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Chrome 91. Google has released Chrome 91 to the stable desktop channel. The updated browser includes fixes for 32 security issues. At least eight of the flaws fixed are rated high severity; they include use after free vulnerabilities, a heap buffer overflow flaw and an out-of-bounds write flaw.

Note:

  • Google Chrome has a reasonable robust auto-update. As you are reading this: Exit Google Chrome, start it up again, and check if you are up to date. It is a good idea to restart Google Chrome from time to time anyway, and it can help keep it up to date.
  • When I see use after free bugs, I flash back to teaching myself C; memory management requires discipline as well as tools to make sure that you didn’t miss anything. When deploying the update, watch for Chromium based browsers, Edge, Brave, etc. If you’re manually updating, check to make sure you’re all the way to version 91.0.4472.77.

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“Disappointment” with Federal Network Hygiene Drove Elements of US Cybersecurity Executive Order. Anne Neuberger, the White House deputy national security advisor for cyber and emerging technologies said the Solar Winds compromise impact that resulted in the recent Executive Order by President Biden pointed out the need for immediate and measurable improvements to security of federal systems and networks. She listed improved skills in Security Operation Centers, enabling and emphasizing more proactive threat hunting and the Government using its buying power to drive the demand for secure, tested software.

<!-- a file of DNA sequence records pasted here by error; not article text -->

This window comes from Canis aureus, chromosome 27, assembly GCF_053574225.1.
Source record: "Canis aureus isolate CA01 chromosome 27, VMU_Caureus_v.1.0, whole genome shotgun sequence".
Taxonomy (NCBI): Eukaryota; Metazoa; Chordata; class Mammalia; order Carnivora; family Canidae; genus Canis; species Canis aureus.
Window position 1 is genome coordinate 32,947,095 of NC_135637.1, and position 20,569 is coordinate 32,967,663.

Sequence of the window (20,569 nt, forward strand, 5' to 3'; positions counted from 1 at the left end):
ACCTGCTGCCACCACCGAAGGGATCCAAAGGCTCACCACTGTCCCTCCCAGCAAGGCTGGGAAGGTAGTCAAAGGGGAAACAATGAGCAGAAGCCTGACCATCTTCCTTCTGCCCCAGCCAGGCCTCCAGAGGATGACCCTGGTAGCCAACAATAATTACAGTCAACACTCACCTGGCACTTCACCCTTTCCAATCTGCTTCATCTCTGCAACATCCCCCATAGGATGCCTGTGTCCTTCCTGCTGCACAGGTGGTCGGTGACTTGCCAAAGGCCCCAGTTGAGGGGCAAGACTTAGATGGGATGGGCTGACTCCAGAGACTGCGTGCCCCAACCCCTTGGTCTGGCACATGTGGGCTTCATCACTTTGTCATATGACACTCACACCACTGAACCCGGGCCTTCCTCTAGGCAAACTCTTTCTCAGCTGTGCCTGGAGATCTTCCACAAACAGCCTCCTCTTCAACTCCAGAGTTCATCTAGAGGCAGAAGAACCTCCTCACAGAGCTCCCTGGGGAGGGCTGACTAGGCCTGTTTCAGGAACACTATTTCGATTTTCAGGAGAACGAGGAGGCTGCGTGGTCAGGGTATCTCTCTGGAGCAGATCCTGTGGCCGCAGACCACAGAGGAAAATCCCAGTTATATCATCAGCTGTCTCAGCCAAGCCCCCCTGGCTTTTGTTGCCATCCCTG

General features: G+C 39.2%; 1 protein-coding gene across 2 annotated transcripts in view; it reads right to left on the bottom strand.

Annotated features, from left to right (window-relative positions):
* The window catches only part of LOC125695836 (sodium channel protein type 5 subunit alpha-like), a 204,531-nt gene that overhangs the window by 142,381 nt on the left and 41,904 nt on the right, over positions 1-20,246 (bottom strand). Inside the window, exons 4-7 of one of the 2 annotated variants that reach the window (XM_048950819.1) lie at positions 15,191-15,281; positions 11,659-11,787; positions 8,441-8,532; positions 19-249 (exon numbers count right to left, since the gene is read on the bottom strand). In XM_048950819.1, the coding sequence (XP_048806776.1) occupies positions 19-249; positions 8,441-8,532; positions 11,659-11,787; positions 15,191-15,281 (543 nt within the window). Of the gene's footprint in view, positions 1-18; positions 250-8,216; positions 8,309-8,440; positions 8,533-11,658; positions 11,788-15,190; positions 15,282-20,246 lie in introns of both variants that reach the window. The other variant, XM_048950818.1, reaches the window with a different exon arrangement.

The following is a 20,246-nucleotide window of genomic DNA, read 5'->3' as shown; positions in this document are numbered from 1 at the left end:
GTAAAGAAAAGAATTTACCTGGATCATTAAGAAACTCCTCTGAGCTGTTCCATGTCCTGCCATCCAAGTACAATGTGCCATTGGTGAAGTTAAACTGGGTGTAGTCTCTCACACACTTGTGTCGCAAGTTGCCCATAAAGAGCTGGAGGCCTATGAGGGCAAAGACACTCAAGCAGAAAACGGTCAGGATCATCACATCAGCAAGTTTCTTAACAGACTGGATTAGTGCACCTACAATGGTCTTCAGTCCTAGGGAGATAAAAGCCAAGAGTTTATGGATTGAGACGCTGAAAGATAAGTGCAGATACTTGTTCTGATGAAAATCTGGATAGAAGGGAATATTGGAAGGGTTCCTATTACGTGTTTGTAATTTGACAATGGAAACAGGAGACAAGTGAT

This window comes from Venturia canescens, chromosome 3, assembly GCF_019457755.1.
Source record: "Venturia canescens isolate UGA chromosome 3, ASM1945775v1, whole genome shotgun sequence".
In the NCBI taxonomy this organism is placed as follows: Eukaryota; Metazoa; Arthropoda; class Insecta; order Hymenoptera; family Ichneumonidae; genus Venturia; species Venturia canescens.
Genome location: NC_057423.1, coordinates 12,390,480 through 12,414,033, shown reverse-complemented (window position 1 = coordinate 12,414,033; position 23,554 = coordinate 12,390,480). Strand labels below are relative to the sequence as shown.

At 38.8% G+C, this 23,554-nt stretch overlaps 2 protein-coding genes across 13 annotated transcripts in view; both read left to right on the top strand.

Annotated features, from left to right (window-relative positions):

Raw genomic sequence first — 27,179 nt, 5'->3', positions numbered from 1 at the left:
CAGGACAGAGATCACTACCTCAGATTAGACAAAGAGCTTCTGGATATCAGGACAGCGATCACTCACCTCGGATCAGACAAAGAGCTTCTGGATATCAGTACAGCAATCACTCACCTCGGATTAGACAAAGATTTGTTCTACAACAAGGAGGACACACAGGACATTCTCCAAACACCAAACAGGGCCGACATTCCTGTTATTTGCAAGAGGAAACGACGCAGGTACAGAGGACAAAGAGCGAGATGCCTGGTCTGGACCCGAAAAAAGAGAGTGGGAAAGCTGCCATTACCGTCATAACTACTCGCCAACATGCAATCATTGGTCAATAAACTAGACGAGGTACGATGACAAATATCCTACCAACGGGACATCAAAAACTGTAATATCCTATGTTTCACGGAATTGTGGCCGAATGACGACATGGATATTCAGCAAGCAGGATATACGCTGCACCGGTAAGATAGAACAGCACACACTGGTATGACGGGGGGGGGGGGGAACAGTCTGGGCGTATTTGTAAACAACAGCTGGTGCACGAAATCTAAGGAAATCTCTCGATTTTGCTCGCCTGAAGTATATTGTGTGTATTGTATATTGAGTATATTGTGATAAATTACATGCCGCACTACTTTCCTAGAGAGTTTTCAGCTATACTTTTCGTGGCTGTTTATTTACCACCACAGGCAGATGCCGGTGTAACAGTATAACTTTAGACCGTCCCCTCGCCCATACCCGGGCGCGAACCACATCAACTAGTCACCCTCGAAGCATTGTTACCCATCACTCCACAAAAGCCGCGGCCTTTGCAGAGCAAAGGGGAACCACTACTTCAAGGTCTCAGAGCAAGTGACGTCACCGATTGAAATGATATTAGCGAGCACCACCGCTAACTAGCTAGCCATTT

Note:

  • The bad news is the US government is like an enormous ship and often inputs from the captain and top staff seem to get lost in the long and torturous path to the engines and rudder. The good news is that even small course corrections can have a huge impact and occasionally (like mandates to government agencies to move to DNSSEC and DMARC, or to buy only certified, testing cryptographic software) the government can actually lead private industry. There is an opportunity for that to happen here.
  • Agencies already have requirements to implement endpoint protections, continuous monitoring, ongoing validation of secure baselines, dynamic software to allow and deny capabilities with regular reporting to DHS through the CDM program. That program provided for first year licensing of products and an added year of maintenance. Where it falls short is the resources to implement are unfunded, licenses are difficult to obtain, and the new processes can create disruption to existing processes intended to keep systems within an acceptable level of risk. The new EO seeks to further raise the bar on federal systems, but success will require ongoing funding for staff at the agencies and sites which need to implement the new controls as well as training and hiring of SOC staff. Care must be taken not to assume all incidents can be monitored and responded to from a centralized control point.